Today it is clearer than ever that science has a crucial role in ensuring a safe and happy life for everyone. Governments, companies and individuals are all seeking to understand the COVID-19 virus. People are craving trustworthy information about the future evolution of the pandemic and its clinical progression, and they look to scientists for answers.
Unfortunately, this reliance on science as the foundation for decision making and action has up till now been insufficient in other domains, such as the climate- and biodiversity crises. Yet both COVID-19 and the climate crisis were to be expected. An international research organization, the UNEP, warned already in 2016 of the increased risks of pandemics due to biodiversity loss and ecological disruptions. The same is true for the climate crisis: for over 40 years scientists have been warning about the dangers of over-exploiting the Earth, but society as a whole has not responded adequately.
It is therefore more important than ever to maintain and promote an engaged form of scientific inquiry, advocating approaches that can respond quickly and rigorously to the societal challenges we are facing. Scientists are, and should be, a core part of the political debate. Scientists can offer scenarios and envisage different courses of action. They are active subjects in setting up research questions and innovative methodologies to address the unexpected situation we are in. They have the responsibility to urge and warn governments of the future effects of their courses of action (or lack of action).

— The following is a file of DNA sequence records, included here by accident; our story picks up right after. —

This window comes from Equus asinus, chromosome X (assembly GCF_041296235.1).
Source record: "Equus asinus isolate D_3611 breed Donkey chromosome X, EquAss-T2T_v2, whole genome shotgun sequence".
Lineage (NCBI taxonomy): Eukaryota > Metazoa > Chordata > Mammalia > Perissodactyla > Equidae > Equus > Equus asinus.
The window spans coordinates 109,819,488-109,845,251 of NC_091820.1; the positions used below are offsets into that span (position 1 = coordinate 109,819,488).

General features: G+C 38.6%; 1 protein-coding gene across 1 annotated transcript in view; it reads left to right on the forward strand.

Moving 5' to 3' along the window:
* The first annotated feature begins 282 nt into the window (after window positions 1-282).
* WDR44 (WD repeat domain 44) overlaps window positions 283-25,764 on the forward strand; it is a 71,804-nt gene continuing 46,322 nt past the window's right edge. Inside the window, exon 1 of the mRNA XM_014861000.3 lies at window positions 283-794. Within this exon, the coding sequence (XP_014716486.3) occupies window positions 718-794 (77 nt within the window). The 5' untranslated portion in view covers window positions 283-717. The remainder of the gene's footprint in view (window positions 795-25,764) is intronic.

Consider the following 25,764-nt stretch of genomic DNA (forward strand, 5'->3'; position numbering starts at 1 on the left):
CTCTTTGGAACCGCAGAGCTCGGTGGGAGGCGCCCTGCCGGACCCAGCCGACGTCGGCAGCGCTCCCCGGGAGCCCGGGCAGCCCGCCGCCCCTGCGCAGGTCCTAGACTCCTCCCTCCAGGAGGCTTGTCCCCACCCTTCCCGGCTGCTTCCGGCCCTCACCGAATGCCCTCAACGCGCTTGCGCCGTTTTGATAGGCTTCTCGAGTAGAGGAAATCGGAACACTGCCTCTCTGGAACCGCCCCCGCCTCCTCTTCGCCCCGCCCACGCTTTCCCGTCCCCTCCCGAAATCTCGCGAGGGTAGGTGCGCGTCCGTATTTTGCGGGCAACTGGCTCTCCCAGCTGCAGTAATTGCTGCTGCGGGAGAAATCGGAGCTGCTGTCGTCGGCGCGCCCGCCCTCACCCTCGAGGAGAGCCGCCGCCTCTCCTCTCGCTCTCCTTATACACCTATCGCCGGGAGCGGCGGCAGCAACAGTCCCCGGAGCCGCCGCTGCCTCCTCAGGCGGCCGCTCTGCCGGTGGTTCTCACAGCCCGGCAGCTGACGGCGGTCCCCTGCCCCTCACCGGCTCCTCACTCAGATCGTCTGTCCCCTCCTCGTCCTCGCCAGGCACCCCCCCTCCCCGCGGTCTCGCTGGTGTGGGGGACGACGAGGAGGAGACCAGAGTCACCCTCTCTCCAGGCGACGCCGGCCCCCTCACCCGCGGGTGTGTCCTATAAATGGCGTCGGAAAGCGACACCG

However, just as virologists and medical scientists are not the only experts needed to address the challenges we face during the corona pandemic, we need a large array of expertise in order to effectively deal with the increasing social, emotional, political, ecological, and economic impact of the climate crisis and explore possible solutions. What is needed is transverse cooperation by academics from all disciplines, from physicists and ecologists to political scientists, sociologists and psychologists, in order to find more effective ways to deal with the dangers ahead.
Scientists4Future Netherlands (S4F-NL) is a platform that enables a more active role for academics in relation to all aspects of the climate and ecological crises. S4F-NL is not an organization but a distributed platform. In addition to groups that run the website, and coordinate the production of the newsletter, activity is based in virtual teams that pick up topics if enough interest, time and energy is available. In addition, there is a growing number of local groups. S4F Amsterdam is the most recent addition and we produced this months newsletter. If you are employed in any research institution in Amsterdam, you are warmly invited to join!